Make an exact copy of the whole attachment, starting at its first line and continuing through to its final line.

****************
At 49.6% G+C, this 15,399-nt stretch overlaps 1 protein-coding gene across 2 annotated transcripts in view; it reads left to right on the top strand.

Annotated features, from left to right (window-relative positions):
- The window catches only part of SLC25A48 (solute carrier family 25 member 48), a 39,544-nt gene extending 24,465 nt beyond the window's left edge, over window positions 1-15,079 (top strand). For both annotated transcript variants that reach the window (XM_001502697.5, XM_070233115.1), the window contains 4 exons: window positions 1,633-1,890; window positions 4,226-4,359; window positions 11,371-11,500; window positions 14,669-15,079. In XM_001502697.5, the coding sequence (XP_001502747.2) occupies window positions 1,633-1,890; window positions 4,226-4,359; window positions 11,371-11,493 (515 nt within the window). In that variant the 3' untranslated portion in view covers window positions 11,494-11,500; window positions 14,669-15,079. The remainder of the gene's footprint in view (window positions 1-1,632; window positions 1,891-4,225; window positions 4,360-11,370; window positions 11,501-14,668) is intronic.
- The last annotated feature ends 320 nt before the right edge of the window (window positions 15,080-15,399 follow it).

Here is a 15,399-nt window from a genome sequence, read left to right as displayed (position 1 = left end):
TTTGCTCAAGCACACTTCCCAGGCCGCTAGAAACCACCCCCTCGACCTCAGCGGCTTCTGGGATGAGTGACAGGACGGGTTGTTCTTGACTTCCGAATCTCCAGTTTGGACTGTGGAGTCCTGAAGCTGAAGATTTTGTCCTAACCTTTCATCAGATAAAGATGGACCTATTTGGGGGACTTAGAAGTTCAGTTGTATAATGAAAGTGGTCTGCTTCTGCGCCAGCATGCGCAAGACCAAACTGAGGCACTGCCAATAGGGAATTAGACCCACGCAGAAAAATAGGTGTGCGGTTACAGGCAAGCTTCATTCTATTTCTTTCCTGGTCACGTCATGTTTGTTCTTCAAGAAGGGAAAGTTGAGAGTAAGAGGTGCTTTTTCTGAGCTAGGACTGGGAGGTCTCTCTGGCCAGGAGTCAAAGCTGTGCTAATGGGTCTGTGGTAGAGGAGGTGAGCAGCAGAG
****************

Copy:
At 49.6% G+C, this 15,399-nt stretch overlaps 1 protein-coding gene across 2 annotated transcripts in view; it reads left to right on the top strand.

Annotated features, from left to right (window-relative positions):
- The window catches only part of SLC25A48 (solute carrier family 25 member 48), a 39,544-nt gene extending 24,465 nt beyond the window's left edge, over window positions 1-15,079 (top strand). For both annotated transcript variants that reach the window (XM_001502697.5, XM_070233115.1), the window contains 4 exons: window positions 1,633-1,890; window positions 4,226-4,359; window positions 11,371-11,500; window positions 14,669-15,079. In XM_001502697.5, the coding sequence (XP_001502747.2) occupies window positions 1,633-1,890; window positions 4,226-4,359; window positions 11,371-11,493 (515 nt within the window). In that variant the 3' untranslated portion in view covers window positions 11,494-11,500; window positions 14,669-15,079. The remainder of the gene's footprint in view (window positions 1-1,632; window positions 1,891-4,225; window positions 4,360-11,370; window positions 11,501-14,668) is intronic.
- The last annotated feature ends 320 nt before the right edge of the window (window positions 15,080-15,399 follow it).

Here is a 15,399-nt window from a genome sequence, read left to right as displayed (position 1 = left end):
TTTGCTCAAGCACACTTCCCAGGCCGCTAGAAACCACCCCCTCGACCTCAGCGGCTTCTGGGATGAGTGACAGGACGGGTTGTTCTTGACTTCCGAATCTCCAGTTTGGACTGTGGAGTCCTGAAGCTGAAGATTTTGTCCTAACCTTTCATCAGATAAAGATGGACCTATTTGGGGGACTTAGAAGTTCAGTTGTATAATGAAAGTGGTCTGCTTCTGCGCCAGCATGCGCAAGACCAAACTGAGGCACTGCCAATAGGGAATTAGACCCACGCAGAAAAATAGGTGTGCGGTTACAGGCAAGCTTCATTCTATTTCTTTCCTGGTCACGTCATGTTTGTTCTTCAAGAAGGGAAAGTTGAGAGTAAGAGGTGCTTTTTCTGAGCTAGGACTGGGAGGTCTCTCTGGCCAGGAGTCAAAGCTGTGCTAATGGGTCTGTGGTAGAGGAGGTGAGCAGCAGAG